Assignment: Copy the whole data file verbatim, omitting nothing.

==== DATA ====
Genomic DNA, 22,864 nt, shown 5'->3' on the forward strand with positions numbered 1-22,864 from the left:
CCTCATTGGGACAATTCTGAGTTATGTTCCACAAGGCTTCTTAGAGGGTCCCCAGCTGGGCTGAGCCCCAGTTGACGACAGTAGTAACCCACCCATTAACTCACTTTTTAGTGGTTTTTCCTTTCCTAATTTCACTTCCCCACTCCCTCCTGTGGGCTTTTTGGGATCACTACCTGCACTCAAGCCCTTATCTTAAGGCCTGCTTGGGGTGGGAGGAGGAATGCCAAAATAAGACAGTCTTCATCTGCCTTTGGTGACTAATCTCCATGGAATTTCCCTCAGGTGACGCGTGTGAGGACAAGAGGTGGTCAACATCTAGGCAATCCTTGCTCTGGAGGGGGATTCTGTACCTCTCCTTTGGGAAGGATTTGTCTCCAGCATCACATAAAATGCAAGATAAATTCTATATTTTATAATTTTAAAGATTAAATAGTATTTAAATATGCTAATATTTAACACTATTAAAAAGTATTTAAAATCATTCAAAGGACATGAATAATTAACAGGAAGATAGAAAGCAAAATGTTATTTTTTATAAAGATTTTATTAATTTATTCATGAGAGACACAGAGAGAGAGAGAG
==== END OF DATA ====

Genomic DNA, 22,864 nt, shown 5'->3' on the forward strand with positions numbered 1-22,864 from the left:
CCTCATTGGGACAATTCTGAGTTATGTTCCACAAGGCTTCTTAGAGGGTCCCCAGCTGGGCTGAGCCCCAGTTGACGACAGTAGTAACCCACCCATTAACTCACTTTTTAGTGGTTTTTCCTTTCCTAATTTCACTTCCCCACTCCCTCCTGTGGGCTTTTTGGGATCACTACCTGCACTCAAGCCCTTATCTTAAGGCCTGCTTGGGGTGGGAGGAGGAATGCCAAAATAAGACAGTCTTCATCTGCCTTTGGTGACTAATCTCCATGGAATTTCCCTCAGGTGACGCGTGTGAGGACAAGAGGTGGTCAACATCTAGGCAATCCTTGCTCTGGAGGGGGATTCTGTACCTCTCCTTTGGGAAGGATTTGTCTCCAGCATCACATAAAATGCAAGATAAATTCTATATTTTATAATTTTAAAGATTAAATAGTATTTAAATATGCTAATATTTAACACTATTAAAAAGTATTTAAAATCATTCAAAGGACATGAATAATTAACAGGAAGATAGAAAGCAAAATGTTATTTTTTATAAAGATTTTATTAATTTATTCATGAGAGACACAGAGAGAGAGAGAG